Thursday, October 30, 2008


“The Last Days of Krypton” by Kevin J. Anderson, Harper Books, 304 pages

Krypton, of course, was the doomed homeworld from which Kal-El – better known to Earth as Superman – was sent, its last surviving son. That great planet first appeared in the first issue of Superman in 1939 but has undergone numerous revisions, “re-imaginings,” and “retcons” since then. The “Golden and Silver Ages” presented us with Buck Rogers-like imagery, with sky-cars and the Fire Falls, the Scarlet Jungle, and the Jeweled Mountains. Richard Donner’s 1978 movie “Superman” and its sequels gave us a cold, sterile, and crystalline world orbiting a baleful giant red star. After the “Crisis on Infinite Earths,” the high civilization of a new Krypton was convulsed by the Clone Wars, the Black Zero movement, and given a death sentence by the “Eradicator.”

Which incarnation were you raised on, which left its images in your memory? They blur in my mind, and I have long since abandoned any real interest in continuity and accept their dissonance. I enjoy the various elements for what they are, and have my own favourites. Thus, when “The Last Days of Krypton” was published in 2007, I put it on my Christmas list, interested in reading what sort of amalgamated history might be presented therein. Santa delivered.

I have been an avid reader since my youngest years, thanks to the regularity with which my parents read to, and enriched me. The number of books that I have begun, but were unable to finish, count in the single digits.

“The Last Days of Krypton” is the most recent addition to that small list.

I did not immediately recognize the author’s name, but eventually realized that he was the co-writer of the expansion and completion of Frank Herbert’s “Dune” cycle, co-author with Herbert’s son Brian. Anderson has also written a space opera series known as “The Saga of Seven Suns,” including a graphic novel, “Veiled Alliances,” the one story in that series which I read. While struggling with “The Last Days” I recognize storytelling elements from “Dune” and “Alliances” that had… bothered me. Some writers tend to repeat words and phrases in many of their tales. They may reuse stereotypical situations, presenting contrived images for cheap emotional reactions. Their characters, bearing different names, may be simple reworkings of each other. This may be deliberate, if the author is interested in examining a particular theme, but I suspect that more often it is a matter of limited imagination.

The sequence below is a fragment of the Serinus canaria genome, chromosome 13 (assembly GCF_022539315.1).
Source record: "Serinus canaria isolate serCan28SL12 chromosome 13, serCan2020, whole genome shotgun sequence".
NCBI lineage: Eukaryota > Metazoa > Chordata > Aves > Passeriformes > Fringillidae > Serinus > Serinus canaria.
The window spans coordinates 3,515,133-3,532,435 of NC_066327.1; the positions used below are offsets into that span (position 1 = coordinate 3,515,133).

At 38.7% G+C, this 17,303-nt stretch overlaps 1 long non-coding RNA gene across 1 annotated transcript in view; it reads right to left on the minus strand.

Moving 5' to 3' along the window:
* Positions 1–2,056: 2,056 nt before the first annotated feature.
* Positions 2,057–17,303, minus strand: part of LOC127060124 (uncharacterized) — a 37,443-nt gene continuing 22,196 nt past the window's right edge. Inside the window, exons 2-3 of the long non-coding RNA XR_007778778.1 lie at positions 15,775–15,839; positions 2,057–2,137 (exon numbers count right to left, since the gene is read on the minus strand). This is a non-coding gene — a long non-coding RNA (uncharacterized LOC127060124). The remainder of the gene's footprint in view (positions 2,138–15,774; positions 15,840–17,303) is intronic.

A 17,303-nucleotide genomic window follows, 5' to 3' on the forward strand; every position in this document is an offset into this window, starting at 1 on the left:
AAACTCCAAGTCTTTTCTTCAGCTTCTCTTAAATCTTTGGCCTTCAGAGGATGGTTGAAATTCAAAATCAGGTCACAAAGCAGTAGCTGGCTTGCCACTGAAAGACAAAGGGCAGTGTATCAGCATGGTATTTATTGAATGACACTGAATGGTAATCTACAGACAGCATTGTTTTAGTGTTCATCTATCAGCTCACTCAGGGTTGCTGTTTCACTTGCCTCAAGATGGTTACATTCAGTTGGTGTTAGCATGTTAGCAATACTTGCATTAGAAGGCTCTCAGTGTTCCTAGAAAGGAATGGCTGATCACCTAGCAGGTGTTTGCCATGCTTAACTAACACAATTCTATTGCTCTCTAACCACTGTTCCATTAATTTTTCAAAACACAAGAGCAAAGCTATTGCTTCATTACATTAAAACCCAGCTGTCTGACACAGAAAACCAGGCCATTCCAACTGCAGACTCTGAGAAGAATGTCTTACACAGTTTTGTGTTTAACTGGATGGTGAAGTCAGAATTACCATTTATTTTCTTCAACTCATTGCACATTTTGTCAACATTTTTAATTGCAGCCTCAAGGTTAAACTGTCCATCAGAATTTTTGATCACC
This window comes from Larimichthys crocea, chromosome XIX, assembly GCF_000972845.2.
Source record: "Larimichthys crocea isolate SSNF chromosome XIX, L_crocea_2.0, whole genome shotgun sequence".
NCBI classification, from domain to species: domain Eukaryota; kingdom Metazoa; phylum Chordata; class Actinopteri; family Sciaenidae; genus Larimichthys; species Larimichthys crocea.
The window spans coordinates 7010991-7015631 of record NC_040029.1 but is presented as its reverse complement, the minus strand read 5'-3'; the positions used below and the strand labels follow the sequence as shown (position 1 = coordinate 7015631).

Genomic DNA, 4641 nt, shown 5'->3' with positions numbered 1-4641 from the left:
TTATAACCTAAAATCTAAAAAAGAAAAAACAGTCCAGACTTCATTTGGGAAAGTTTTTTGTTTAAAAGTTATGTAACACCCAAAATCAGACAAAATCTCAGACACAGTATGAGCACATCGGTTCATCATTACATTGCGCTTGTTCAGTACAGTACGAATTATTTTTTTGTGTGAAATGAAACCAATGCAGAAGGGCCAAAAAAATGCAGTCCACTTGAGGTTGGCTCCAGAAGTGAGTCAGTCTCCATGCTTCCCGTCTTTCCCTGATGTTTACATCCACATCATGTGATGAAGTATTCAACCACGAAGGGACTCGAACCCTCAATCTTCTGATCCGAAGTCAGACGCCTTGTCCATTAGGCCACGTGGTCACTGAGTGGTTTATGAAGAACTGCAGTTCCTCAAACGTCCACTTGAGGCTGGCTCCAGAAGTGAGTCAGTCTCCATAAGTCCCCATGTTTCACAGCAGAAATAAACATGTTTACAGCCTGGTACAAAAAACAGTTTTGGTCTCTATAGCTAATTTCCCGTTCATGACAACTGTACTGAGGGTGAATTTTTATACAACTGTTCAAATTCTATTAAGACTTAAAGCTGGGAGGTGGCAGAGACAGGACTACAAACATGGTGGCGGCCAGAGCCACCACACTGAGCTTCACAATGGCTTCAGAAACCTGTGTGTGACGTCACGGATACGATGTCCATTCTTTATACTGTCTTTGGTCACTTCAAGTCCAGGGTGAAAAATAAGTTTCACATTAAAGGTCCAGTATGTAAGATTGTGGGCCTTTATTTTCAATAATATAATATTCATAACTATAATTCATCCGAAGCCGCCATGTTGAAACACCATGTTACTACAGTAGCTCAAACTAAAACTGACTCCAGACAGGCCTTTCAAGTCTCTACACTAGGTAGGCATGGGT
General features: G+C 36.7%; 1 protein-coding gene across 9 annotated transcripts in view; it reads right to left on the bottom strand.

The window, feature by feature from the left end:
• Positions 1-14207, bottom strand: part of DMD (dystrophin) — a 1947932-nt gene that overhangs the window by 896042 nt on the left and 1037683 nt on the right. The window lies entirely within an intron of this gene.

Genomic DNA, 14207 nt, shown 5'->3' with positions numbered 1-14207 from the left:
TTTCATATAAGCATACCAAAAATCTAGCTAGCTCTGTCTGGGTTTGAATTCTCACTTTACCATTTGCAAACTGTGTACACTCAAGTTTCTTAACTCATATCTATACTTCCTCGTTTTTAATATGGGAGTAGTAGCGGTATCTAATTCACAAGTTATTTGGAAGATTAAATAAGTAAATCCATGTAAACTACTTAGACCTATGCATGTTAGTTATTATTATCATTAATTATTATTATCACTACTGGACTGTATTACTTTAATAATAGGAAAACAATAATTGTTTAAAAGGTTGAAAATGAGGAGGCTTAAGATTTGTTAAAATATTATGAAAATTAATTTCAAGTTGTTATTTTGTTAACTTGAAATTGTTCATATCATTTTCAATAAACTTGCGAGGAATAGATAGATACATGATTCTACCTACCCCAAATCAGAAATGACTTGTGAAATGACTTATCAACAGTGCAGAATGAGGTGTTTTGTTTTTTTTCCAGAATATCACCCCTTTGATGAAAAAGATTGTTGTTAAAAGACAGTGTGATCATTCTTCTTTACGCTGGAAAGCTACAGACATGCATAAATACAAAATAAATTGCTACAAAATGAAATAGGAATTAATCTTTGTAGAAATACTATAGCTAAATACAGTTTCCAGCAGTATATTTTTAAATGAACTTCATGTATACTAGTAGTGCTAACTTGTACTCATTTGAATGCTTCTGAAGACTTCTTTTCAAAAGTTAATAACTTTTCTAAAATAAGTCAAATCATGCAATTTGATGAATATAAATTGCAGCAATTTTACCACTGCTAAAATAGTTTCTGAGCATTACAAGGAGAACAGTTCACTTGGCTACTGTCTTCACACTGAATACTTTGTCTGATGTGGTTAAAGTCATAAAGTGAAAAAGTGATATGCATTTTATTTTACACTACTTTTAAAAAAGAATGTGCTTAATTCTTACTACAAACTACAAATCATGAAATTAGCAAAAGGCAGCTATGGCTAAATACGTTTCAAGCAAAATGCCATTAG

One of these elements is cheap brutality. Another is the repeated stupidity of characters who are supposed to be intelligent. Then there is an almost morbid fascination with tawdry decadence. I suspect that the repeated references to “torture racks” upon which writhe countless hapless (and faceless) people in the “Dune” books is one of Anderson’s devices, as are the pages describing the attempts to drown a public relations agent in a sewerage tank. Perhaps I’m wrong. In “Veiled Alliances” characters perform vile acts that they anticipate will result in unwanted side effects; but they do them obediently anyway, complaining when the blowback ultimately occurs.

In the “Last Days,” most of the Kryptonian setting is culled from the Gold and Silver ages including that civilization’s exotic architecture, references to the destruction of one of Krypton’s moons, and various notable geographic highlights. Some of the elements incorporated from later tellings include the xenophobia-inducing contact with an alien, Donodon, and the miniaturization and abduction of the city of Kandor by the cybernetic Brainiac, as well as the trio of cruel, megalomaniac villains who were the main protagonists from the movie “Superman II.” I found the characters generally stilted, and some of their backgrounds seemed facile, including Superman’s father Jor-El, who has always baffled me; lauded as one of the superior Kryptonian intellects and statesmen, he has been notoriously ineffective in convincing his people to open their eyes and seek a higher path in nearly every incarnation. This may speak to the degree of decadence that had overtaken the Kryptonian civilization, but I find myself unable to suspend my disbelief. Only Jor-El’s wife-to-be, Lara, has any vibrancy, as an artist who seeks to awaken her patron-to-become husband from his declining lineage to the dangers that power-mongers and mob fear poses.

I found the description of the aristocratic decadence annoyingly pedestrian, almost latter-day Roman in its paralysis and willful ignorance. These people fly sky-cars and study advanced physics? but their Council cannot make any decisions other than “requiring further study” or concluding that any innovation or investigations must be halted. They entertain themselves with giant-lizard drawn chariot races! And yet, the disgruntled Zod, and his two embittered allies set up a military dictatorship because of unexamined, xenophobic fears. Perhaps this is meant as some sort of analogy to America on September 12th, 2001; if so, it is obscure, and fails as a cautionary caricature.

I managed to read one hundred and twenty pages, and then began to skip forward, reading a page here, a paragraph there, hoping to find a gem, some inspiration to resume reading until this superior segment. Alas! It was wooden and two-dimensional as some of the earliest comics. I read those in my childhood, and despite the nostalgia, my impressions are better left unsullied by the banal reality.

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